PH adopts universal fishing treaty PDF Print E-mail
Sunday, 05 October 2014 14:38

Conservation efforts for highly migratory fish stocks pushed by various tuna industry stakeholders here got a boost after the Philippine government finally adopted a universal fishing treaty that will take effect this month.

Department of Foreign Affairs Secretary Albert del Rosario said in a statement on Thursday he recently deposited to the United Nations the Philippines’ instrument of ratification of the Agreement for the Implementation of the Provisions of the UN Convention on the Law of the Sea (UNCLOS) relating to the Conservation and Management of Straddling Fish Stocks and Highly Migratory Fish Stocks.

He submitted it to UN Undersecretary-General for Legal Affairs Miguel de Serpa Soares.

The Fish Stocks Agreement, as the treaty is more universally known, outlines principles for the conservation and management of those fish stocks and establishes that such management must be based on the precautionary approach and the best available scientific information.

It also elaborates on the fundamental principle established in UNCLOS that States should cooperate to ensure conservation and promote the objective of the optimum utilization of fisheries resources both within and beyond the exclusive economic zone.

Over 80 countries are currently State Parties to the agreement.

The agreement shall enter into force for the Philippines on October 24, Del Rosario said.

This city, as the “Tuna Capital of the Philippines,” has been pushing for conservation measures both in domestic and international waters to protect and ensure the sustainability of the tuna industry that primarily triggered its economic growth.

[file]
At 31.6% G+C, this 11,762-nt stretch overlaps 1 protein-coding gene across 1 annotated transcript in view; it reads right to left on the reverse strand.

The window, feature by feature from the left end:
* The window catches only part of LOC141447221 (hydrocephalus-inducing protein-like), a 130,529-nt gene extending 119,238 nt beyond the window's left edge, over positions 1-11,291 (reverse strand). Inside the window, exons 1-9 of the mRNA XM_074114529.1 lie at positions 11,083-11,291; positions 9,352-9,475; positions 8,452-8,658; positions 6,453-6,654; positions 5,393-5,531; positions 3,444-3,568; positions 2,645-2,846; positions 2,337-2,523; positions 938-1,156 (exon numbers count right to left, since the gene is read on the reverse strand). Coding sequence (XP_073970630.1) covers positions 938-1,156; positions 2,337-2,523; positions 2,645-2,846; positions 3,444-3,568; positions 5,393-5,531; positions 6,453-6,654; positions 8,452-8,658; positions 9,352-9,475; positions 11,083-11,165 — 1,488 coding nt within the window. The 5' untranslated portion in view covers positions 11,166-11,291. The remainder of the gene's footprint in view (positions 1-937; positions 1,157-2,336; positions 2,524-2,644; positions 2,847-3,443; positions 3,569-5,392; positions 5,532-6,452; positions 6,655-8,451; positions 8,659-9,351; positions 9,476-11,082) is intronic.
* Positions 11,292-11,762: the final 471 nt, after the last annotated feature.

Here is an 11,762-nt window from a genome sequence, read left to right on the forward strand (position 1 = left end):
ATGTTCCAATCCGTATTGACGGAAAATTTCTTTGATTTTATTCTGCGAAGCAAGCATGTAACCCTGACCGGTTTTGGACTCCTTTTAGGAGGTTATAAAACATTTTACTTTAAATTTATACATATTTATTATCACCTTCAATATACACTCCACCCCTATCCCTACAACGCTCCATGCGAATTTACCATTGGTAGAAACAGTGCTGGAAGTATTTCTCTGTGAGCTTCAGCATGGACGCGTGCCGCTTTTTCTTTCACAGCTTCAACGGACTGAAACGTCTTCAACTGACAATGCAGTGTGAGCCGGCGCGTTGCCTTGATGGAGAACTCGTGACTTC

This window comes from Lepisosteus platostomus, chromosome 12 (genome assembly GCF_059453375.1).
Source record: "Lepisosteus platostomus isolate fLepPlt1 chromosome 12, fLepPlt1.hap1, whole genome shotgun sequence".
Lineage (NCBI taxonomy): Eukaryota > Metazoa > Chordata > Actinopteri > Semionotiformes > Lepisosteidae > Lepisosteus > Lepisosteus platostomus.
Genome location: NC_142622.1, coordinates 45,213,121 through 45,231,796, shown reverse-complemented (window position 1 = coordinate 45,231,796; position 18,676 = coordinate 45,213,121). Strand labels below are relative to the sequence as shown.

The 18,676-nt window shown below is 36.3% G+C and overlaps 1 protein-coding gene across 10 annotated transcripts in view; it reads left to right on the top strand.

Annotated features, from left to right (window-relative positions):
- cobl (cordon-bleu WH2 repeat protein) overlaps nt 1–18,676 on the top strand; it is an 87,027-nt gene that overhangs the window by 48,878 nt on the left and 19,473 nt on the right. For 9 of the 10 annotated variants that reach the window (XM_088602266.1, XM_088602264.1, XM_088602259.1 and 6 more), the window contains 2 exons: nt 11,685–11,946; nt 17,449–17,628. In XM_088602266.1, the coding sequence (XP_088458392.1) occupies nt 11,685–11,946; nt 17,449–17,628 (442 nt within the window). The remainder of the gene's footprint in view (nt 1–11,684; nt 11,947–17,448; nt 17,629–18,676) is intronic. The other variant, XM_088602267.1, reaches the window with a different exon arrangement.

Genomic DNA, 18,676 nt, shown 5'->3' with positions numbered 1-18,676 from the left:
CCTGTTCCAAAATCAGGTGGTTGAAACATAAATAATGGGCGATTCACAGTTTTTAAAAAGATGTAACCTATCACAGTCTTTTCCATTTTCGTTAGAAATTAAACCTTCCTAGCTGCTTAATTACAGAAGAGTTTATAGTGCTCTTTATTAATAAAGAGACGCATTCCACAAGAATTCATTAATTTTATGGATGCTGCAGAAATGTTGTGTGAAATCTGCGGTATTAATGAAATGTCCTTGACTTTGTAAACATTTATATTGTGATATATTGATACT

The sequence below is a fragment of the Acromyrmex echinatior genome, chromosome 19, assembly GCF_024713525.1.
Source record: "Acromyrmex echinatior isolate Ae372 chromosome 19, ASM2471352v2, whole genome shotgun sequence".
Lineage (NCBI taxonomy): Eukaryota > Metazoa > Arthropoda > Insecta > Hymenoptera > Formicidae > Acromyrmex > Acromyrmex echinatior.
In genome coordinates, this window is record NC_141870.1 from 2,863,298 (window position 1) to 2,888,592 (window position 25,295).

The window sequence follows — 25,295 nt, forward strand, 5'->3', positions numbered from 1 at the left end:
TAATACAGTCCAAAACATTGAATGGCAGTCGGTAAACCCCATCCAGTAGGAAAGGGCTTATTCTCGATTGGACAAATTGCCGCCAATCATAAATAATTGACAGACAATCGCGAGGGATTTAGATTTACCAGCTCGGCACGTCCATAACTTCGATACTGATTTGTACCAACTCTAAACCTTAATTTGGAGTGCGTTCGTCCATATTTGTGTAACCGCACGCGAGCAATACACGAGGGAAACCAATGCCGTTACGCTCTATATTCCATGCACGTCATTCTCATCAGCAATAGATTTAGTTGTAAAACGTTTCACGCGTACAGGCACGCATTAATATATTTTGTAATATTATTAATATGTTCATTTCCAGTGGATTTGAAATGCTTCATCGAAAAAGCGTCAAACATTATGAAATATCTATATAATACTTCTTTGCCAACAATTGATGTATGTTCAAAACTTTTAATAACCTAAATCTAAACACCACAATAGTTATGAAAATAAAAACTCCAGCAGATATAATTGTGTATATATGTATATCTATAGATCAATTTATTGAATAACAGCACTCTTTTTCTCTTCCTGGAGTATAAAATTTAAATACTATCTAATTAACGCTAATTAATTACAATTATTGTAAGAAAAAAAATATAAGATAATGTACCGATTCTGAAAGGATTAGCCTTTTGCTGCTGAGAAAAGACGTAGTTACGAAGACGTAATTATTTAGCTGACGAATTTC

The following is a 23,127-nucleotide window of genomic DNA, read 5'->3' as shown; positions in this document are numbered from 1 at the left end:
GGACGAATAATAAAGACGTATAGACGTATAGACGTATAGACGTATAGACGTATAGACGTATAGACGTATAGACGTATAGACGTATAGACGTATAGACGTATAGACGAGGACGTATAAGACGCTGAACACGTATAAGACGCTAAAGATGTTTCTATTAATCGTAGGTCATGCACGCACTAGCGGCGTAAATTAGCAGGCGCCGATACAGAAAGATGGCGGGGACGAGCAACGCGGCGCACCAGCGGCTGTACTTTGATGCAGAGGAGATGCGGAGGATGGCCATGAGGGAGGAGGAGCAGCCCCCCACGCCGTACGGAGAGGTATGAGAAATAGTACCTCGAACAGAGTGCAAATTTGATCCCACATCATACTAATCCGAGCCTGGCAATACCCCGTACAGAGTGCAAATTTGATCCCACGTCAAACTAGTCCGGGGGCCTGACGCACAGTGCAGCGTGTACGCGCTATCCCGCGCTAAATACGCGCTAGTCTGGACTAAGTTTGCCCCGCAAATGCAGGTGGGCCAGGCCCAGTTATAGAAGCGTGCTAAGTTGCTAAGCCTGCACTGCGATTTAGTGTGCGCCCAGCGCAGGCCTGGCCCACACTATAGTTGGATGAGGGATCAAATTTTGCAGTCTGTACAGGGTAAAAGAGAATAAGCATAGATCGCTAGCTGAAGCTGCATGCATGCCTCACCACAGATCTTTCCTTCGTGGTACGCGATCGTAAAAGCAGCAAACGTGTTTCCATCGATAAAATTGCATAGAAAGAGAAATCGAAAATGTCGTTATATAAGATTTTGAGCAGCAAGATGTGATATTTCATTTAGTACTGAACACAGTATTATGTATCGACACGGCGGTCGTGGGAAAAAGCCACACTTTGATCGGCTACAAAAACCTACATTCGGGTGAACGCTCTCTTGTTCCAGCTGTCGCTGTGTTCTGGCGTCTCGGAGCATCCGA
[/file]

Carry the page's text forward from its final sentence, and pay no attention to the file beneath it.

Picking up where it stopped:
Six of the country’s tuna canneries are based here as well as fishing companies and other allied industries that provide livelihood to tens of thousands of people.

Mayor Ronnel Rivera stressed the need for conservation measures on tuna, a highly migratory fish species, due to the declining stocks.

“We must share efforts, time, resources and responsibilities in finding solutions to this globally threatening trend,” the mayor said.

He noted that “unlike in the past, we now have come into terms that the regime of unabated exploitation of the richness and bounties of the ocean is no longer tenable.”

Rivera said that over the years, countries throughout the world and the Pacific have contributed to the decline of yellowfin and big eye tuna stocks.

He blamed climate change and destructive, irresponsible and unregulated fishing practices to the decline in tuna stocks.

Rivera urged fishing nations to share responsibilities and resources “to ensure that that future generations will continue to enjoy and eat tuna instead of going to the museum to visualize what live or even freshly caught tuna looked like.”

“We have to share responsibilities to ensure the survival of the tuna industry throughout the world,” he said. — MindaNews